Impossible dream of a lovable rogue

manners (1)

TERRY MANNERS remembers Peter Caney who died on 20th November 2011 at the age of 62. Peter had a successful career on the Daily Mirror and Evening Standard before moving to the Daily Express to oversee the introduction of computer technology. He could have made it to the very top but he gave it all up by taking redundancy in the late 1980s and moving to Spain to play golf

One of my endearing memories of Peter Caney is watching him as he stood in a patch of scrubland on a hillside overlooking La Manga Club in Spain .

There were just the two of us and his old and battered white Fiat car that had barely made it up the hill. 

“The windows of my villa will face this way,” he said, waving his hands towards the vast landscape of haciendas, golf courses, roads, dusty wasteland and goat herds.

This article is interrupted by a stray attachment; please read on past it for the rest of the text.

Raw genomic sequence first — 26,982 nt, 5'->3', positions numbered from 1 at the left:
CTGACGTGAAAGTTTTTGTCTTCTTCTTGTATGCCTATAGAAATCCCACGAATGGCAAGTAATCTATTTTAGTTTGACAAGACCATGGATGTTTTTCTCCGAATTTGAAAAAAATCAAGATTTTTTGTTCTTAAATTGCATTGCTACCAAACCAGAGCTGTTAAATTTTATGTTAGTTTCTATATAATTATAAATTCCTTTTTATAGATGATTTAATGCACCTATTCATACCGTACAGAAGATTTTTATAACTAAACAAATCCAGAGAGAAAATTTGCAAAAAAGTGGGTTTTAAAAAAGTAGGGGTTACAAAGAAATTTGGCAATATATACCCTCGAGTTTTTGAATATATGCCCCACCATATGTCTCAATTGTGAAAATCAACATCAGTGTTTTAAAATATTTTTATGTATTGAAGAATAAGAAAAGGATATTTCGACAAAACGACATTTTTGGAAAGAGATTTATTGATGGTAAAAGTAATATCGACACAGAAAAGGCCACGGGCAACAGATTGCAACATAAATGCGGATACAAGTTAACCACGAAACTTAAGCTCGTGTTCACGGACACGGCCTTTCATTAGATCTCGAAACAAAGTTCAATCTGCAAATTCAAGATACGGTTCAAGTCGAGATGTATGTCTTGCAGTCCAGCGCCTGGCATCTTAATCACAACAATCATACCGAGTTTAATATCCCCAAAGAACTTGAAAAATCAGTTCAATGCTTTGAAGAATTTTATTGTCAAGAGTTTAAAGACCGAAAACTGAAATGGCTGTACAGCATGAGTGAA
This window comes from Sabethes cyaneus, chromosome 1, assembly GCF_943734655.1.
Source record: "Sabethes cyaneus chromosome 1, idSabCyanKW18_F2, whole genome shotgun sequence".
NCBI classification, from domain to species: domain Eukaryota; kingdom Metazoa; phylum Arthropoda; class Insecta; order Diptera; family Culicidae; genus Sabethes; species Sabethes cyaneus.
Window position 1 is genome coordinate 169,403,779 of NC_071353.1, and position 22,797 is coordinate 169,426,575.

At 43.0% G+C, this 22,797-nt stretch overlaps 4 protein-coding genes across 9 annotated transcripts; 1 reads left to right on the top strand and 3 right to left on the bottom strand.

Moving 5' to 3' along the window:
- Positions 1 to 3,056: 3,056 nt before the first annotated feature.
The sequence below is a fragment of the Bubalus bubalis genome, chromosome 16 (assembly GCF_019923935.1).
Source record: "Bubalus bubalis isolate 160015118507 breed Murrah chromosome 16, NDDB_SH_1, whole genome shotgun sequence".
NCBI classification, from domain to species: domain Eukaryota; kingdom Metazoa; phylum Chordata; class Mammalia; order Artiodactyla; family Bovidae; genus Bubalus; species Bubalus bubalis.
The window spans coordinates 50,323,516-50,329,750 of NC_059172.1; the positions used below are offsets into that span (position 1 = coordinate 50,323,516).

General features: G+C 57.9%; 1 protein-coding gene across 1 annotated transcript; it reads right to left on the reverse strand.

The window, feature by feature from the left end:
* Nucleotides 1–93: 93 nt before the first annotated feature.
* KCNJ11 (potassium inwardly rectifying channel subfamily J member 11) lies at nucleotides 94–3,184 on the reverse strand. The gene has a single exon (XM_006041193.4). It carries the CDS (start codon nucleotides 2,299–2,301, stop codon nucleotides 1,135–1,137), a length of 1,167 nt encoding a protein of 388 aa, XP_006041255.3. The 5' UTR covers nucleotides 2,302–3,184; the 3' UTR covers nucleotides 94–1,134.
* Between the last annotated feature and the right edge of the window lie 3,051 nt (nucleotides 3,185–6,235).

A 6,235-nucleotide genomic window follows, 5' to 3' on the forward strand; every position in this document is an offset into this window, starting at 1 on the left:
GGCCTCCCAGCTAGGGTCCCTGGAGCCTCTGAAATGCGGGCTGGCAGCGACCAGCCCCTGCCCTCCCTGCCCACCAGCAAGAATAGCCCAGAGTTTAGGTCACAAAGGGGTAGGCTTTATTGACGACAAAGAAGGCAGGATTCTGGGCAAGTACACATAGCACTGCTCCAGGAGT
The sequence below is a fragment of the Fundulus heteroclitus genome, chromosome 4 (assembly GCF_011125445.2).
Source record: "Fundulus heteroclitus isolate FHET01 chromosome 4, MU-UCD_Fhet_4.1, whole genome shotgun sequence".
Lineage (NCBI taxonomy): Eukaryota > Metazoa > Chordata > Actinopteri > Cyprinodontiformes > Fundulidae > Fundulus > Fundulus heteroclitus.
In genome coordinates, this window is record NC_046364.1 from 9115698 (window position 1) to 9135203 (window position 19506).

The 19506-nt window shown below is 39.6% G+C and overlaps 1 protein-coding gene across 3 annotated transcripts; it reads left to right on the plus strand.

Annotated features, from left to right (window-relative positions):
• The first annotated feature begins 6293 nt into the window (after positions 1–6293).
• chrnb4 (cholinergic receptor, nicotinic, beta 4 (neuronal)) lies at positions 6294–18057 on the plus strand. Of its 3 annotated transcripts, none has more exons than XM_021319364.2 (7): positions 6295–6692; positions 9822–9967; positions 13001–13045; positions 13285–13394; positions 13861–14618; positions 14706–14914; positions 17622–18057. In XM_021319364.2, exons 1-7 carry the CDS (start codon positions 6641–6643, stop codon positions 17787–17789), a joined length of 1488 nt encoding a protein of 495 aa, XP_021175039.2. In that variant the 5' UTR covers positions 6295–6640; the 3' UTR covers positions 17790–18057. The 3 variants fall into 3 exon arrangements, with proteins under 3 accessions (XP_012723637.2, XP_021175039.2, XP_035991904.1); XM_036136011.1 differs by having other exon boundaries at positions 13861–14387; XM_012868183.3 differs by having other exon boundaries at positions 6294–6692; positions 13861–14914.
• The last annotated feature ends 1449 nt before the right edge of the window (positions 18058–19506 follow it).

This was his dream. He had picked the very spot in the club where he would build a home of his own when things got financially better. The sea was at the back of him and the spectacular view at the front. 

Cliff Richard, who rented a villa down the road when he came to play tennis, would be a stone’s throw away.

In the real La Manga world, Caney lived in a tiny studio flat in Bellaluz at the heart of the residential resort. 

It was loaned to him by a friend and he boasted he could open the door to the fridge from his bed. “I can grab a beer without having to get up Tel,” he would say. 

This was the Caney I knew away from the Street of Shattered Dreams … carefree, mischievous, a free spirit and the resort’s odd job man.